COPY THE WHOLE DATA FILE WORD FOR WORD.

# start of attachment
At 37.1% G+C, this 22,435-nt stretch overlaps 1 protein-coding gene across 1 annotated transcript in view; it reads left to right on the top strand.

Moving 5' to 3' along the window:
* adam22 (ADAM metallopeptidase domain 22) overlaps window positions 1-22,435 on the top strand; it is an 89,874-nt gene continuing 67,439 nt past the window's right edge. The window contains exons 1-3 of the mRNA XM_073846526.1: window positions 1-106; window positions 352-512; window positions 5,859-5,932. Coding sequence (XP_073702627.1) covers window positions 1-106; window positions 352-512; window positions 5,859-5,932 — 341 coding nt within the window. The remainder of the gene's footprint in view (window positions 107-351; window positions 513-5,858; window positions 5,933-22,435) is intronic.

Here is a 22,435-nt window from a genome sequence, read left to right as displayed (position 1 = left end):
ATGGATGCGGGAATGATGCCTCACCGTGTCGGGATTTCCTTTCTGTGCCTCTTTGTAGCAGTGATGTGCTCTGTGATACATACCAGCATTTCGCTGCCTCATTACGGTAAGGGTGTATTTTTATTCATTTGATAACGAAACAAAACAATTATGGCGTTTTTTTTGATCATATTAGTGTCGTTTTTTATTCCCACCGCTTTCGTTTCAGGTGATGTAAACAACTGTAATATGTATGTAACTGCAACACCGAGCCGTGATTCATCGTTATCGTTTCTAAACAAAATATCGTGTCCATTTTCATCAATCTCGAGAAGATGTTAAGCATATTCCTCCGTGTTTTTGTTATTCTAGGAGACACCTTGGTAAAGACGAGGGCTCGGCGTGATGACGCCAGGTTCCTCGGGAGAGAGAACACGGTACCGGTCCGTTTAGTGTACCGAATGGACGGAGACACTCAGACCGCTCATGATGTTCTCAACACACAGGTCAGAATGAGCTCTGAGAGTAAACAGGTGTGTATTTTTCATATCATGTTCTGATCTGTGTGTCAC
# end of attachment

At 37.1% G+C, this 22,435-nt stretch overlaps 1 protein-coding gene across 1 annotated transcript in view; it reads left to right on the top strand.

Moving 5' to 3' along the window:
* adam22 (ADAM metallopeptidase domain 22) overlaps window positions 1-22,435 on the top strand; it is an 89,874-nt gene continuing 67,439 nt past the window's right edge. The window contains exons 1-3 of the mRNA XM_073846526.1: window positions 1-106; window positions 352-512; window positions 5,859-5,932. Coding sequence (XP_073702627.1) covers window positions 1-106; window positions 352-512; window positions 5,859-5,932 — 341 coding nt within the window. The remainder of the gene's footprint in view (window positions 107-351; window positions 513-5,858; window positions 5,933-22,435) is intronic.

Here is a 22,435-nt window from a genome sequence, read left to right as displayed (position 1 = left end):
ATGGATGCGGGAATGATGCCTCACCGTGTCGGGATTTCCTTTCTGTGCCTCTTTGTAGCAGTGATGTGCTCTGTGATACATACCAGCATTTCGCTGCCTCATTACGGTAAGGGTGTATTTTTATTCATTTGATAACGAAACAAAACAATTATGGCGTTTTTTTTGATCATATTAGTGTCGTTTTTTATTCCCACCGCTTTCGTTTCAGGTGATGTAAACAACTGTAATATGTATGTAACTGCAACACCGAGCCGTGATTCATCGTTATCGTTTCTAAACAAAATATCGTGTCCATTTTCATCAATCTCGAGAAGATGTTAAGCATATTCCTCCGTGTTTTTGTTATTCTAGGAGACACCTTGGTAAAGACGAGGGCTCGGCGTGATGACGCCAGGTTCCTCGGGAGAGAGAACACGGTACCGGTCCGTTTAGTGTACCGAATGGACGGAGACACTCAGACCGCTCATGATGTTCTCAACACACAGGTCAGAATGAGCTCTGAGAGTAAACAGGTGTGTATTTTTCATATCATGTTCTGATCTGTGTGTCAC